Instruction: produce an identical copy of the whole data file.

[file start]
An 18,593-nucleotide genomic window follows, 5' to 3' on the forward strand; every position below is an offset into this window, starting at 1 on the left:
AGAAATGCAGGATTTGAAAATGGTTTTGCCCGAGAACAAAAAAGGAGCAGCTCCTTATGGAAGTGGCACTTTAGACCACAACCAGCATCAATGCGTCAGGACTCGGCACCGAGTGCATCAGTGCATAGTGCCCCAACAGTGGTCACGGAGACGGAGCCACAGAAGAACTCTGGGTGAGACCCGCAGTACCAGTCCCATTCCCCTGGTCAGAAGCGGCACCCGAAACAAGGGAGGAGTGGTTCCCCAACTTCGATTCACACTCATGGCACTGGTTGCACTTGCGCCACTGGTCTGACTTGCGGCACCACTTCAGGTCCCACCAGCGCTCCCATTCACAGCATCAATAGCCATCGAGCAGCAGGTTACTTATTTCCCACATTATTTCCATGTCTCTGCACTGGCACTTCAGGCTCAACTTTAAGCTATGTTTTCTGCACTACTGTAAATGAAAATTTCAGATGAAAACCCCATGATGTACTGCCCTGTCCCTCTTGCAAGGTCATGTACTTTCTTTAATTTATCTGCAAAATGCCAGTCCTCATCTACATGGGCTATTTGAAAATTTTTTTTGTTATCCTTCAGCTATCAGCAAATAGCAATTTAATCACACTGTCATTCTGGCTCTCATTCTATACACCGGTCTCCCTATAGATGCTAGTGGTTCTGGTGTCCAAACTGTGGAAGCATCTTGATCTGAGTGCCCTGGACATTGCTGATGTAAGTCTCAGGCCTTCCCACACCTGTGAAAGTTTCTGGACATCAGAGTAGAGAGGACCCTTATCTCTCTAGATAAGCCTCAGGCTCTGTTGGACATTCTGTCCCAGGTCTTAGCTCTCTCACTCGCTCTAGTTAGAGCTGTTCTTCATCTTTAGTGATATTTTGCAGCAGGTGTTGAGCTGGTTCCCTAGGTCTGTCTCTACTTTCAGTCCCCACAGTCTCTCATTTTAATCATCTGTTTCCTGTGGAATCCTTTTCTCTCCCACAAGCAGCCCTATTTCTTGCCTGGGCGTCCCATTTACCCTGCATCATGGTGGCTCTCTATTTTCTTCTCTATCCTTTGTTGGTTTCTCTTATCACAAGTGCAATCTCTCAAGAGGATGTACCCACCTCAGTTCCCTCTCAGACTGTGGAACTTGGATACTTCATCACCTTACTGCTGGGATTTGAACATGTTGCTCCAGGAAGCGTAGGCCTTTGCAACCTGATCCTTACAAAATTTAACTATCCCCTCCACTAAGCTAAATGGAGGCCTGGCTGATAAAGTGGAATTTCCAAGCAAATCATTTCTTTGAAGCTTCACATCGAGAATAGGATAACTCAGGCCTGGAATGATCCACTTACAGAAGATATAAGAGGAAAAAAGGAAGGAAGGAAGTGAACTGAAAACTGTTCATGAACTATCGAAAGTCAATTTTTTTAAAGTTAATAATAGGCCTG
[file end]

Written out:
An 18,593-nucleotide genomic window follows, 5' to 3' on the forward strand; every position below is an offset into this window, starting at 1 on the left:
AGAAATGCAGGATTTGAAAATGGTTTTGCCCGAGAACAAAAAAGGAGCAGCTCCTTATGGAAGTGGCACTTTAGACCACAACCAGCATCAATGCGTCAGGACTCGGCACCGAGTGCATCAGTGCATAGTGCCCCAACAGTGGTCACGGAGACGGAGCCACAGAAGAACTCTGGGTGAGACCCGCAGTACCAGTCCCATTCCCCTGGTCAGAAGCGGCACCCGAAACAAGGGAGGAGTGGTTCCCCAACTTCGATTCACACTCATGGCACTGGTTGCACTTGCGCCACTGGTCTGACTTGCGGCACCACTTCAGGTCCCACCAGCGCTCCCATTCACAGCATCAATAGCCATCGAGCAGCAGGTTACTTATTTCCCACATTATTTCCATGTCTCTGCACTGGCACTTCAGGCTCAACTTTAAGCTATGTTTTCTGCACTACTGTAAATGAAAATTTCAGATGAAAACCCCATGATGTACTGCCCTGTCCCTCTTGCAAGGTCATGTACTTTCTTTAATTTATCTGCAAAATGCCAGTCCTCATCTACATGGGCTATTTGAAAATTTTTTTTGTTATCCTTCAGCTATCAGCAAATAGCAATTTAATCACACTGTCATTCTGGCTCTCATTCTATACACCGGTCTCCCTATAGATGCTAGTGGTTCTGGTGTCCAAACTGTGGAAGCATCTTGATCTGAGTGCCCTGGACATTGCTGATGTAAGTCTCAGGCCTTCCCACACCTGTGAAAGTTTCTGGACATCAGAGTAGAGAGGACCCTTATCTCTCTAGATAAGCCTCAGGCTCTGTTGGACATTCTGTCCCAGGTCTTAGCTCTCTCACTCGCTCTAGTTAGAGCTGTTCTTCATCTTTAGTGATATTTTGCAGCAGGTGTTGAGCTGGTTCCCTAGGTCTGTCTCTACTTTCAGTCCCCACAGTCTCTCATTTTAATCATCTGTTTCCTGTGGAATCCTTTTCTCTCCCACAAGCAGCCCTATTTCTTGCCTGGGCGTCCCATTTACCCTGCATCATGGTGGCTCTCTATTTTCTTCTCTATCCTTTGTTGGTTTCTCTTATCACAAGTGCAATCTCTCAAGAGGATGTACCCACCTCAGTTCCCTCTCAGACTGTGGAACTTGGATACTTCATCACCTTACTGCTGGGATTTGAACATGTTGCTCCAGGAAGCGTAGGCCTTTGCAACCTGATCCTTACAAAATTTAACTATCCCCTCCACTAAGCTAAATGGAGGCCTGGCTGATAAAGTGGAATTTCCAAGCAAATCATTTCTTTGAAGCTTCACATCGAGAATAGGATAACTCAGGCCTGGAATGATCCACTTACAGAAGATATAAGAGGAAAAAAGGAAGGAAGGAAGTGAACTGAAAACTGTTCATGAACTATCGAAAGTCAATTTTTTTAAAGTTAATAATAGGCCTG